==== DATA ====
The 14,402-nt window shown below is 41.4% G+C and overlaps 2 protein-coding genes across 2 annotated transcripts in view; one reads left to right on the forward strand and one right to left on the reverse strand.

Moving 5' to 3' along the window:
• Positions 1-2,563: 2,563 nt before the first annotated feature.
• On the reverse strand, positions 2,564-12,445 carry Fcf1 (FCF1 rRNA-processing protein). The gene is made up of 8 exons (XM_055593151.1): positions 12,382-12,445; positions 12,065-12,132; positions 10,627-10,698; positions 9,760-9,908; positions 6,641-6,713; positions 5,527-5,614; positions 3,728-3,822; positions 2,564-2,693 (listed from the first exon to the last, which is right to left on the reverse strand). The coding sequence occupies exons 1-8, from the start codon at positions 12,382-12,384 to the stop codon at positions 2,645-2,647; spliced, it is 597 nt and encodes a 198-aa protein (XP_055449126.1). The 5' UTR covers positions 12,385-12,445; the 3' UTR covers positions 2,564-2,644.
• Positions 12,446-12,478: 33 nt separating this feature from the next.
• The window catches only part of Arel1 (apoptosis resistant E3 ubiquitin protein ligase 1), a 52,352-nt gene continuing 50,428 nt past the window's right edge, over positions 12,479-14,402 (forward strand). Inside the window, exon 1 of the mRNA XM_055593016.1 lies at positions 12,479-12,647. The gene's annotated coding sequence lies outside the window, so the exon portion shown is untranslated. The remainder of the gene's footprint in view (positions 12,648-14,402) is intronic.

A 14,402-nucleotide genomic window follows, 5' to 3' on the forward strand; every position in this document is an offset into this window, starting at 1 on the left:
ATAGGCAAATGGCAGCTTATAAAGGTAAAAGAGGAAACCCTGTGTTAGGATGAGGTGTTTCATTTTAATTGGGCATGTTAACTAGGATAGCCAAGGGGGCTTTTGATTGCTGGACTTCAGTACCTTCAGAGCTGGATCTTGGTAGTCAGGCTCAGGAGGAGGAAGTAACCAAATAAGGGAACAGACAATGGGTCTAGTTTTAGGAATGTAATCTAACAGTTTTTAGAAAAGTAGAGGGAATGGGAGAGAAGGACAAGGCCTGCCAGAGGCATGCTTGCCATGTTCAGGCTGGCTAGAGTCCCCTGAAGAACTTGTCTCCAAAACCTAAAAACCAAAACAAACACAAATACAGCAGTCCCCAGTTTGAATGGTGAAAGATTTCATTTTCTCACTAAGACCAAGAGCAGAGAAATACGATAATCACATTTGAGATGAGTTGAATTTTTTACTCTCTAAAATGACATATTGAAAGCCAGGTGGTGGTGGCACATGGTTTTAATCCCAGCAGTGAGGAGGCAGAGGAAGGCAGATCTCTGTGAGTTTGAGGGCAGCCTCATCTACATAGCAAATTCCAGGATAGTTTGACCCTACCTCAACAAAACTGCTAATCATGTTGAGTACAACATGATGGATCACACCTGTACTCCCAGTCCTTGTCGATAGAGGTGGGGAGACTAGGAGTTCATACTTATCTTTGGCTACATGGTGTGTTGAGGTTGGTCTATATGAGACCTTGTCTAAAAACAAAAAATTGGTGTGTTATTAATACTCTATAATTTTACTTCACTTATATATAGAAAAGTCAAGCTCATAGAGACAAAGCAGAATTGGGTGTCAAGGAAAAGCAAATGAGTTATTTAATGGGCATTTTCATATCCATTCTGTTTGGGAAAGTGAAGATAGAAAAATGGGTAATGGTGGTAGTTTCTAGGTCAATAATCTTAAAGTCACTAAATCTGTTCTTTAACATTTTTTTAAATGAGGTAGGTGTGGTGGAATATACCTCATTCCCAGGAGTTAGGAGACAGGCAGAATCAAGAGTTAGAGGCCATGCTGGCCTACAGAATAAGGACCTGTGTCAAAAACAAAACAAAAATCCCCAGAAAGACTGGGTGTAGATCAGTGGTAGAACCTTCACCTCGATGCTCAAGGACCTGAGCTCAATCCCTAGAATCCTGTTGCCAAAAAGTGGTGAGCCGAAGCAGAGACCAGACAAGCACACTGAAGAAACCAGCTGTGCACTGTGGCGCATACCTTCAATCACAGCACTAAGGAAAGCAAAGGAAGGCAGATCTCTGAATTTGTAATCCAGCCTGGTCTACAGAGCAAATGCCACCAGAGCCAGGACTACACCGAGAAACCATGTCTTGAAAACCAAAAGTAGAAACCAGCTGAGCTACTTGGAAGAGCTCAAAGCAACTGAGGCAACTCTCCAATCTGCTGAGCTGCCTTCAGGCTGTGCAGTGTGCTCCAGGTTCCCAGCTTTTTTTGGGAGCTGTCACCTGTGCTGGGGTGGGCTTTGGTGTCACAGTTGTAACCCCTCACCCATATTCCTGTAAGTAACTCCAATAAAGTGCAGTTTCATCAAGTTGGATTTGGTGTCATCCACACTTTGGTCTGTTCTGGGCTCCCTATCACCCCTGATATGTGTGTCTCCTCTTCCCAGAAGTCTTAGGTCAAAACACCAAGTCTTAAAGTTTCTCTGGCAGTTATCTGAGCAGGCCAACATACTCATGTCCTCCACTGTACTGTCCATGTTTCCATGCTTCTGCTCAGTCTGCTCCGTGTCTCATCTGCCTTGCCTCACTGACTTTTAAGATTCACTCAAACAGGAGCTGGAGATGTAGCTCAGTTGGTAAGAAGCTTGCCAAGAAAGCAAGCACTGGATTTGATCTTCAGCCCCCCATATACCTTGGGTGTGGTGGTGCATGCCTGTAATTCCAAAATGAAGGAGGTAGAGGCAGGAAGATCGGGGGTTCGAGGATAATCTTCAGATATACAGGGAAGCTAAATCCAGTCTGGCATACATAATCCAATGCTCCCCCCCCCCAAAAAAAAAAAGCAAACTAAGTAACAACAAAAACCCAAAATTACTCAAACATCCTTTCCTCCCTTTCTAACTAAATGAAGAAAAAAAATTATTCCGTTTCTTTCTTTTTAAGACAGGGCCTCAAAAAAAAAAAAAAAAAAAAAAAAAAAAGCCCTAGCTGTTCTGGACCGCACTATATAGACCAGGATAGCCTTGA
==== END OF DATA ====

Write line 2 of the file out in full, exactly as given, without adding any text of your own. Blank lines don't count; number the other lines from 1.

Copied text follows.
Moving 5' to 3' along the window: